William Sax:The Law of Possession: Ritual, Healing, and the Secular State
|Oxford University Press veröffentlichte kürzlich das Buch "The Law of Possession: Ritual, Healing, and the Secular State" sowie die Hindi-Übersetzung des 1991 erschienenen Buches "Mountain Goddess: Gender and Politics in a Himalayan Pilgrimage" von Prof. Dr. William Sax (Leiter der Abteilung Ethnologie am Südasien-Institut).|
| The Law of Possession: Ritual, Healing, and the Secular State |
Rituals combining healing with spirit possession and court-like proceedings are found around the world and throughout history. A person suffers from an illness that cannot be cured, for example, and in order to be healed performs a ritual involving a prosecution and a defense, a judge and witnesses. Divine beings then speak through oracles, spirits possess the victim and are exorcized, and local gods intervene to provide healing and justice. Such practices seem to be the very antithesis of modernity, and many modern, secular states have systematically attempted to eliminate them. What is the relationship between healing, spirit possession, and the law, and why are they so often combined?
Why are such rituals largely absent from modern societies, and what happens to them when the state attempts to expunge them from their health and justice systems, or even to criminalize them? Despite the prevalence of rituals involving some or all of these elements, this volume represents the first attempt to compare and analyze them systematically. The Law of Possession brings together historical and contemporary case studies from East Asia, South Asia, and Africa, and argues that despite consistent attempts by modern, secular states to discourage, eliminate, and criminalize them, these types of rituals persist and even thrive because they meet widespread human needs.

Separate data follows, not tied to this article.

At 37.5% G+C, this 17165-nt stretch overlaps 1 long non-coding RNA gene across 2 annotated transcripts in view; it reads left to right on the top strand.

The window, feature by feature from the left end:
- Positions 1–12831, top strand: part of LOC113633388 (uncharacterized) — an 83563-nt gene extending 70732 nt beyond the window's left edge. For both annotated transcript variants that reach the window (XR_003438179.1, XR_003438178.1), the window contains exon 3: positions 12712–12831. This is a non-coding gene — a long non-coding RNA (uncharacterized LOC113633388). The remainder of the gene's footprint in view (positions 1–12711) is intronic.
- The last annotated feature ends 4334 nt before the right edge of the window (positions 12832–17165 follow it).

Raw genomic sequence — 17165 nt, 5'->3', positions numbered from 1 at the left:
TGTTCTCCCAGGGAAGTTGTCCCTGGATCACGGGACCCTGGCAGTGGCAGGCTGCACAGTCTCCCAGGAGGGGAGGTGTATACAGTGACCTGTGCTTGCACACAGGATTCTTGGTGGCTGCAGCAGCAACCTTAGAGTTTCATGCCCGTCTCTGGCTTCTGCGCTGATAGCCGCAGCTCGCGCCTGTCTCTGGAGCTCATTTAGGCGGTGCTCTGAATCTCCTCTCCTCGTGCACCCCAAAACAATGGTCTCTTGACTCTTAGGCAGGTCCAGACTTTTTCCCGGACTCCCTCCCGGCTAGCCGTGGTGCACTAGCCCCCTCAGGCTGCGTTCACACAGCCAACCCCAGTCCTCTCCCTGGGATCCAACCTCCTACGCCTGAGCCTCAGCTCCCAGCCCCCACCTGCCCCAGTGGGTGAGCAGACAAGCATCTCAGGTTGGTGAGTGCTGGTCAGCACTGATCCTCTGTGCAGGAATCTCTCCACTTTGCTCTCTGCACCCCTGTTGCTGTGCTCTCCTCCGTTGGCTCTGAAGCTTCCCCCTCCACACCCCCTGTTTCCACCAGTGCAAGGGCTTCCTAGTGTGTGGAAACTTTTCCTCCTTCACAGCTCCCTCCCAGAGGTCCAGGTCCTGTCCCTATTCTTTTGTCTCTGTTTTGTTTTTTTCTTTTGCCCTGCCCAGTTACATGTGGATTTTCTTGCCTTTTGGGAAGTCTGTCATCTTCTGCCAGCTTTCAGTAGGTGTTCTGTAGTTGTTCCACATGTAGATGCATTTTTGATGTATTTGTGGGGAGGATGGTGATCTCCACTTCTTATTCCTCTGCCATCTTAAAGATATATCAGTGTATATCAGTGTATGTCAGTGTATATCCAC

The author shows how Nandadevi's appeal stems from the fact that her mythology parallels the life-courses of the local peasant women, and that her ritual procession imitates their annual journey to the village of their birth. Drawing on formal Indian theories, verbal commentaries, songs, interviews, articles, propaganda, legends, pan-Indian Sanskrit liturgies, historical documents, and the author's remarkable personal account of the pilgrimage, this gripping narrative is a unique resource for courses in the anthropology of religion, Hinduism, and folklore, ritual, and gender studies.
Himalaya ki Nandadevi (Mountain Goddess: Gender and Politics in a Himalayan Pilgrimage)
Every few decades, thousands of Hindu villagers in the Central Himalayas of North India carry their regional goddess Nandadevi in a bridal palanquin to her husband Shiva's home, walking barefoot over icebound mountain passes to a lake surrounded by human bones. This Royal Pilgrimage of Nandadevi is a ritual dramatization of the post-marital journeys of married women from their natal homes to their husbands' homes. _Mountain Goddess_ is an anthropological study of this pilgrimage and the cult of Nandadevi, especially as they relate to local women's lives.
29 Oct 2015